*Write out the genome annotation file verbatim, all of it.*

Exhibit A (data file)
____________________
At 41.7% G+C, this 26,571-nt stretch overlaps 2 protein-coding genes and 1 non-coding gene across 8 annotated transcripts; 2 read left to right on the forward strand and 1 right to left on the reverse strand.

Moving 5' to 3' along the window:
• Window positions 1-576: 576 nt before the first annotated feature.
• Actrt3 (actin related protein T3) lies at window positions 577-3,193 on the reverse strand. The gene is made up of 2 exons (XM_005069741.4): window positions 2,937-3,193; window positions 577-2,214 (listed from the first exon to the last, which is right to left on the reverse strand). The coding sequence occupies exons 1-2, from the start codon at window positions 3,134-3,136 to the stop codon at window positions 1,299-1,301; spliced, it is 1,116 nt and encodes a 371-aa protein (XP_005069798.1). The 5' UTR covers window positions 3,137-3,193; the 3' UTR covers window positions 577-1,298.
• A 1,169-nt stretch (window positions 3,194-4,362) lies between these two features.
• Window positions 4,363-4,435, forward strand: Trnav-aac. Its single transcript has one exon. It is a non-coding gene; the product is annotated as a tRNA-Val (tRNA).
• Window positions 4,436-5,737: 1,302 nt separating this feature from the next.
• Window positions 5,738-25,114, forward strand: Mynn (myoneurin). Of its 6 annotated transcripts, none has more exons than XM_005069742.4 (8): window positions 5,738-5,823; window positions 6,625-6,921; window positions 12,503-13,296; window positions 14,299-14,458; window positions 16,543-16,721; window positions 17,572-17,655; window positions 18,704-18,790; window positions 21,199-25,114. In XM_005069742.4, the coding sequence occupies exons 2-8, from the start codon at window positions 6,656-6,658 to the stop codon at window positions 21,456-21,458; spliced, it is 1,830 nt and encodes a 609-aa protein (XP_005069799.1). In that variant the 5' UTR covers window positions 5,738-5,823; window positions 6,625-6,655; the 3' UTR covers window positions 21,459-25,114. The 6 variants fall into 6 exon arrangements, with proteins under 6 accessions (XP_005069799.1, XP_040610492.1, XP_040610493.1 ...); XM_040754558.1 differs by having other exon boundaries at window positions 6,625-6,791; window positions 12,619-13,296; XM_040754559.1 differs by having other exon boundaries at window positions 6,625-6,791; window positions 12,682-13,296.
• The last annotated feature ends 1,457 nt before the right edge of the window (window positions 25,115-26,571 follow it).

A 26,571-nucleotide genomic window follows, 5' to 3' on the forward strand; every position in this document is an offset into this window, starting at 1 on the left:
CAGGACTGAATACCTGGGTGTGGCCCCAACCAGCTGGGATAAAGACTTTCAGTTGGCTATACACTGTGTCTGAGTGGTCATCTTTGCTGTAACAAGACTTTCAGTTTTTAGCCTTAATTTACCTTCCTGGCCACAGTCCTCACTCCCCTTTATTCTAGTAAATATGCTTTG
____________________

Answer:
At 41.7% G+C, this 26,571-nt stretch overlaps 2 protein-coding genes and 1 non-coding gene across 8 annotated transcripts; 2 read left to right on the forward strand and 1 right to left on the reverse strand.

Moving 5' to 3' along the window:
• Window positions 1-576: 576 nt before the first annotated feature.
• Actrt3 (actin related protein T3) lies at window positions 577-3,193 on the reverse strand. The gene is made up of 2 exons (XM_005069741.4): window positions 2,937-3,193; window positions 577-2,214 (listed from the first exon to the last, which is right to left on the reverse strand). The coding sequence occupies exons 1-2, from the start codon at window positions 3,134-3,136 to the stop codon at window positions 1,299-1,301; spliced, it is 1,116 nt and encodes a 371-aa protein (XP_005069798.1). The 5' UTR covers window positions 3,137-3,193; the 3' UTR covers window positions 577-1,298.
• A 1,169-nt stretch (window positions 3,194-4,362) lies between these two features.
• Window positions 4,363-4,435, forward strand: Trnav-aac. Its single transcript has one exon. It is a non-coding gene; the product is annotated as a tRNA-Val (tRNA).
• Window positions 4,436-5,737: 1,302 nt separating this feature from the next.
• Window positions 5,738-25,114, forward strand: Mynn (myoneurin). Of its 6 annotated transcripts, none has more exons than XM_005069742.4 (8): window positions 5,738-5,823; window positions 6,625-6,921; window positions 12,503-13,296; window positions 14,299-14,458; window positions 16,543-16,721; window positions 17,572-17,655; window positions 18,704-18,790; window positions 21,199-25,114. In XM_005069742.4, the coding sequence occupies exons 2-8, from the start codon at window positions 6,656-6,658 to the stop codon at window positions 21,456-21,458; spliced, it is 1,830 nt and encodes a 609-aa protein (XP_005069799.1). In that variant the 5' UTR covers window positions 5,738-5,823; window positions 6,625-6,655; the 3' UTR covers window positions 21,459-25,114. The 6 variants fall into 6 exon arrangements, with proteins under 6 accessions (XP_005069799.1, XP_040610492.1, XP_040610493.1 ...); XM_040754558.1 differs by having other exon boundaries at window positions 6,625-6,791; window positions 12,619-13,296; XM_040754559.1 differs by having other exon boundaries at window positions 6,625-6,791; window positions 12,682-13,296.
• The last annotated feature ends 1,457 nt before the right edge of the window (window positions 25,115-26,571 follow it).

A 26,571-nucleotide genomic window follows, 5' to 3' on the forward strand; every position in this document is an offset into this window, starting at 1 on the left:
CAGGACTGAATACCTGGGTGTGGCCCCAACCAGCTGGGATAAAGACTTTCAGTTGGCTATACACTGTGTCTGAGTGGTCATCTTTGCTGTAACAAGACTTTCAGTTTTTAGCCTTAATTTACCTTCCTGGCCACAGTCCTCACTCCCCTTTATTCTAGTAAATATGCTTTG